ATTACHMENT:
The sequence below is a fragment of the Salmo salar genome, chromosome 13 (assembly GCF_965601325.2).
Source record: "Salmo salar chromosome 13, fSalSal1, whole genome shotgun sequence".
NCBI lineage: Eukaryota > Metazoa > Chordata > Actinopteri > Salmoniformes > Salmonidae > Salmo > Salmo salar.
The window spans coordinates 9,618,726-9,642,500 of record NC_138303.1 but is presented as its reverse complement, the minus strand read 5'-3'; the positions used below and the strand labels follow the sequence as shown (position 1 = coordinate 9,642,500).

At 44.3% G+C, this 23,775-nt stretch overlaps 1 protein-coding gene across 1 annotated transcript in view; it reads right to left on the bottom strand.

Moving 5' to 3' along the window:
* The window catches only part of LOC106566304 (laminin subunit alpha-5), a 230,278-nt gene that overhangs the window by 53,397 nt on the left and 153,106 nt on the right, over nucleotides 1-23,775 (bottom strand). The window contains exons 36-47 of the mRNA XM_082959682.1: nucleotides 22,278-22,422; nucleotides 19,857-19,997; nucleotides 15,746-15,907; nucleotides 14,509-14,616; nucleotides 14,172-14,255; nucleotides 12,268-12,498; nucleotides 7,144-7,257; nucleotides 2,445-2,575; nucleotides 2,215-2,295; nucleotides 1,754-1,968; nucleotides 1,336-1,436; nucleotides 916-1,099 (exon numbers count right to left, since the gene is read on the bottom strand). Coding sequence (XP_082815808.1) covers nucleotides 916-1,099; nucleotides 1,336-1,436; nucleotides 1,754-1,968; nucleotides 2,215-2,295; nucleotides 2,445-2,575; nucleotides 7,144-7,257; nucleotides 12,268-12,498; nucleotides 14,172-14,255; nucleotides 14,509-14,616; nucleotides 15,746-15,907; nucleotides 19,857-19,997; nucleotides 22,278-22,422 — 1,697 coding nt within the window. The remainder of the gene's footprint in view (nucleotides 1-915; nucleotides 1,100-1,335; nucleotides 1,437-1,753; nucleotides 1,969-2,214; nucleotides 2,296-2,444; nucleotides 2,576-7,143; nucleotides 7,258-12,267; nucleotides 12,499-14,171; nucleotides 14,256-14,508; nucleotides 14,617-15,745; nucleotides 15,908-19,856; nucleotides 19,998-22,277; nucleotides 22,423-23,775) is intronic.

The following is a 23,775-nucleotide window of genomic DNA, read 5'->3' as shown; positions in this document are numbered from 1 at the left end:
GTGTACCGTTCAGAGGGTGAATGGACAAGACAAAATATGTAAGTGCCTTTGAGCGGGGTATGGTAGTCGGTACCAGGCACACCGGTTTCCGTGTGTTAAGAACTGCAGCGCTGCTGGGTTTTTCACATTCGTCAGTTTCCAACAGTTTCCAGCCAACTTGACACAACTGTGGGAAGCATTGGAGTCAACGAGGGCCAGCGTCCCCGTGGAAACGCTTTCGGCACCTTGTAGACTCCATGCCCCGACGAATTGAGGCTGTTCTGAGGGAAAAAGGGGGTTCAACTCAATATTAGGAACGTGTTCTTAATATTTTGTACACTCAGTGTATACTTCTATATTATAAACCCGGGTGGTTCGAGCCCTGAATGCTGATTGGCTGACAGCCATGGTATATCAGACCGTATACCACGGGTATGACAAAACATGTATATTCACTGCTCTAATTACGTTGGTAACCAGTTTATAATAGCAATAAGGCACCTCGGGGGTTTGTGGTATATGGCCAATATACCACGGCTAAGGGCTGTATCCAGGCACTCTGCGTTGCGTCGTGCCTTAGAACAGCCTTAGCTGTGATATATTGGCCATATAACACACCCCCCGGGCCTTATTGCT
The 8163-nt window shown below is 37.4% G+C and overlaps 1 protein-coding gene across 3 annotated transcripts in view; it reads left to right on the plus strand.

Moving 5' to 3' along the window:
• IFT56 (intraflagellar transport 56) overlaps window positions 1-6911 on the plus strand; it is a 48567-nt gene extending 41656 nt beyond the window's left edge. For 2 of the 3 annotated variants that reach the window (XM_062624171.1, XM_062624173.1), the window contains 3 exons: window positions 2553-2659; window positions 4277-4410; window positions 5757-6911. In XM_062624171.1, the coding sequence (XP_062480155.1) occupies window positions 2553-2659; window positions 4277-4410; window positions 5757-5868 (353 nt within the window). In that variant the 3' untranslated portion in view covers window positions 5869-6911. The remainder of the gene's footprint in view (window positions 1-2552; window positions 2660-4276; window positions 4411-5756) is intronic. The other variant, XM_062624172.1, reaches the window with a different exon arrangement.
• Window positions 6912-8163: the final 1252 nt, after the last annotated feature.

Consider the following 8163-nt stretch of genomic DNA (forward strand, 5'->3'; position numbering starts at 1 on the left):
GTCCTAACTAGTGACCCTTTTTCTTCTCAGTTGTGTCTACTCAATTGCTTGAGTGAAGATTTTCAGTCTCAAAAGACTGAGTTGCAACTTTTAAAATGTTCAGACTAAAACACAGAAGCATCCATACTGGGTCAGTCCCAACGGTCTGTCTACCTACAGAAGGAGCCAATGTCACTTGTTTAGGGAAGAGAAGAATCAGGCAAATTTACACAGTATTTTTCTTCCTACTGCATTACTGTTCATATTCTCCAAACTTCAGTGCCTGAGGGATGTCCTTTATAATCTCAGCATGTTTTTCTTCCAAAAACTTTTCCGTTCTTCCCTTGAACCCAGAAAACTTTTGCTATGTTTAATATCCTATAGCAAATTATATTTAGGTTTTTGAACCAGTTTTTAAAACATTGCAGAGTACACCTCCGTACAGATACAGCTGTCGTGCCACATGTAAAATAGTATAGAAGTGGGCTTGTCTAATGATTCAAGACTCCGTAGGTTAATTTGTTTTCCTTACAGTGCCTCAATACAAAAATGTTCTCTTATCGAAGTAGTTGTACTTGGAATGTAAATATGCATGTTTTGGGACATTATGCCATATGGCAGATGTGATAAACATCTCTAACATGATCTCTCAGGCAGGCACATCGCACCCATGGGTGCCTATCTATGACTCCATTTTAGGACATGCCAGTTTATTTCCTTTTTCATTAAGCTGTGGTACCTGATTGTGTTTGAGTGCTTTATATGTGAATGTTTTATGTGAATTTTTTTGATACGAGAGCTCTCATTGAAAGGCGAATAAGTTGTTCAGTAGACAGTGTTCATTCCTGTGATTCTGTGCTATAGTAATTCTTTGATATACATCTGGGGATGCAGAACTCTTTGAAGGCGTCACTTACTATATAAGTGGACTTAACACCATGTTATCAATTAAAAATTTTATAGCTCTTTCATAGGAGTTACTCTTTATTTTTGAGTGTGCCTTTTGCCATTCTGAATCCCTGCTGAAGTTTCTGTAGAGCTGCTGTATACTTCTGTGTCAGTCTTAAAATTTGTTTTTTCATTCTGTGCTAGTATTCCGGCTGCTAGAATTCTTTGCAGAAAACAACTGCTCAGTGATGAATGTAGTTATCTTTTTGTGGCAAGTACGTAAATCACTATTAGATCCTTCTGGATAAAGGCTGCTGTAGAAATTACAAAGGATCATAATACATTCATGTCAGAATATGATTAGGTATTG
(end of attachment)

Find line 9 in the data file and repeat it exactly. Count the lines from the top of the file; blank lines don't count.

GTGTACCGTTCAGAGGGTGAATGGACAAGACAAAATATGTAAGTGCCTTTGAGCGGGGTATGGTAGTCGGTACCAGGCACACCGGTTTCCGTGTGTTAAGAACTGCAGCGCTGCTGGGTTTTTCACATTCGTCAGTTTCCAACAGTTTCCAGCCAACTTGACACAACTGTGGGAAGCATTGGAGTCAACGAGGGCCAGCGTCCCCGTGGAAACGCTTTCGGCACCTTGTAGACTCCATGCCCCGACGAATTGAGGCTGTTCTGAGGGAAAAAGGGGGTTCAACTCAATATTAGGAACGTGTTCTTAATATTTTGTACACTCAGTGTATACTTCTATATTATAAACCCGGGTGGTTCGAGCCCTGAATGCTGATTGGCTGACAGCCATGGTATATCAGACCGTATACCACGGGTATGACAAAACATGTATATTCACTGCTCTAATTACGTTGGTAACCAGTTTATAATAGCAATAAGGCACCTCGGGGGTTTGTGGTATATGGCCAATATACCACGGCTAAGGGCTGTATCCAGGCACTCTGCGTTGCGTCGTGCCTTAGAACAGCCTTAGCTGTGATATATTGGCCATATAACACACCCCCCGGGCCTTATTGCT